Give children’s writing a genuine purpose with this campaigning literacy lesson from Alison Wilcox...
It is important to give children’s writing a real purpose and audience, and not to confine their efforts to school jotters or classroom displays. An understanding of how their work fits into a wider context will inspire them to write and fully engage with the learning process.
Global warming is an issue that children have readily embraced. The ‘Reduce, Reuse, Recycle’ slogan has been particularly successful in imparting the message about what action they can take, and how they can influence their parents to act as well.
With the conference on climate change due to take place in Denmark in December, the issue of global warming will once again become front page news and the subject of much discussion. Therefore, it provides an ideal opportunity for children to have a real purpose and audience for their writing and experiment with the ‘vehicle’ for their message.
The most memorable advertising campaigns make use of poetic rhythm to impart their message. This activity aims to show children that poetry can be an effective vehicle to communicate ideas and images using a few carefully chosen words. Their audience is the Prime Minister and the UN International Panel of Climate Change. Work should be sent to:
10 Downing Street
UN International Panel on Climate Change
7bis Avenue de la Paix
Before children can go on to express their views on globalwarming, it’s important they have an overview of the causes and effects. As a class, you should work towards a brief summary.
“Carbon dioxide and other gases warm the surface of the planet by trapping heat from the sun in the atmosphere. By burning fossil fuels, such as coal, oil and gas, and clearing forests, the amount of carbon dioxide in the Earth’s atmosphere has increased dramatically and temperatures are rising.”
• Sea level – glaciers melting in Antarctica and Greenland result in rising sea levels. The Arctic Ocean could be ice free in fifty years.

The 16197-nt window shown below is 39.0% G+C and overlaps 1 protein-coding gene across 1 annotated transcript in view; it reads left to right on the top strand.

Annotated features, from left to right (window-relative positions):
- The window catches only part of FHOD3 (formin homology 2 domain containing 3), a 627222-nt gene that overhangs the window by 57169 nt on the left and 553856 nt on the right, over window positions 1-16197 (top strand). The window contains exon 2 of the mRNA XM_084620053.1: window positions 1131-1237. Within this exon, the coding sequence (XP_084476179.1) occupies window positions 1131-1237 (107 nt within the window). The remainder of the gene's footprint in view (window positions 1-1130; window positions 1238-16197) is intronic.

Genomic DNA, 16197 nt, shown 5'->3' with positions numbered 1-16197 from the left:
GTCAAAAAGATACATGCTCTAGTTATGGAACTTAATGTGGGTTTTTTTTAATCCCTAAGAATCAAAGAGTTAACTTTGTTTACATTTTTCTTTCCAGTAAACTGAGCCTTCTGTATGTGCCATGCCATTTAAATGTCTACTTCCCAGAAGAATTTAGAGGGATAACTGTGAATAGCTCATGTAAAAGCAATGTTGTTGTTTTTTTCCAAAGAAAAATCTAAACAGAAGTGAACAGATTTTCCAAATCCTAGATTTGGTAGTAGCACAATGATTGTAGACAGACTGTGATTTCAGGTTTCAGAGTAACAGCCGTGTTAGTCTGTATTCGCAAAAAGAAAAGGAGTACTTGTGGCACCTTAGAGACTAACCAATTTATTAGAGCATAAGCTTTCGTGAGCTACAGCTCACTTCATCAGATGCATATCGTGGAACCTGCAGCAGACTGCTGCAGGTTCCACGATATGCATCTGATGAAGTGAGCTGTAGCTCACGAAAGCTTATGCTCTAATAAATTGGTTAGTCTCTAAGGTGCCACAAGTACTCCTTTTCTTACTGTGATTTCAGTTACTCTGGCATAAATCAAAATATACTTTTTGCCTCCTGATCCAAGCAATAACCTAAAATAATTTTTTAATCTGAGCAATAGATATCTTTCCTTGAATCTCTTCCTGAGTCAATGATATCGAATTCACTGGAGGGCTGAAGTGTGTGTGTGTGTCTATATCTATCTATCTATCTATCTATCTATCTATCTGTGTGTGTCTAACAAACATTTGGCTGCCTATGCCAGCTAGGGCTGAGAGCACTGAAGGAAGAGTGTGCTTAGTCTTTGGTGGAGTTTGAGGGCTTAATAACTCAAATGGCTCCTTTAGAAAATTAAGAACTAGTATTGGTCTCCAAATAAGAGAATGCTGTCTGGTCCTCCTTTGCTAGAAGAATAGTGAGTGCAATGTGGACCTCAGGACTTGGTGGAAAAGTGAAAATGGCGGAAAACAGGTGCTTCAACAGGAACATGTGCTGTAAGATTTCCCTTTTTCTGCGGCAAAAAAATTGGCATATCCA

• Animals and plants – wildlife cannot adapt quickly enough to survive if there is a rapid change in climate, and species will become extinct. E.g. Polar bears will starve or have to find new land on which to hunt and live if the Arctic ice melts.
• Storms – hurricanes and tornadoes happen more frequently.
• Flooding – coastal regions and low-lying areas like the Netherlands and Bangladesh may be flooded.
• Heat waves – these will become more frequent and intense, and could result in bush fires.
• Droughts – result in a shortage of food in affected areas, as insufficient crops can be grown to support the population. Activities
• Produce a mind map of the effects of global warming.
• Draw a box in the centre of the page containing a summary: a rise in carbon dioxide leads to a rise in temperature.
• Use the six headings above to create a spider’s web of the effects.
To help put this information into context, watch the great melt on BBC iPlayer (duration 1 hour).
• The melting Arctic ice has particular consequences for the polar bear. Ask children to watch carefully and identify what these are.
• There are excellent books available, which could also be used as a stimulus for discussion of specific issues connected to global warming. The following websites are also a good source for information, games and activities: http://www.clean-air-kids.org.uk/globalwarming or http://epa.gov/climatechange/kids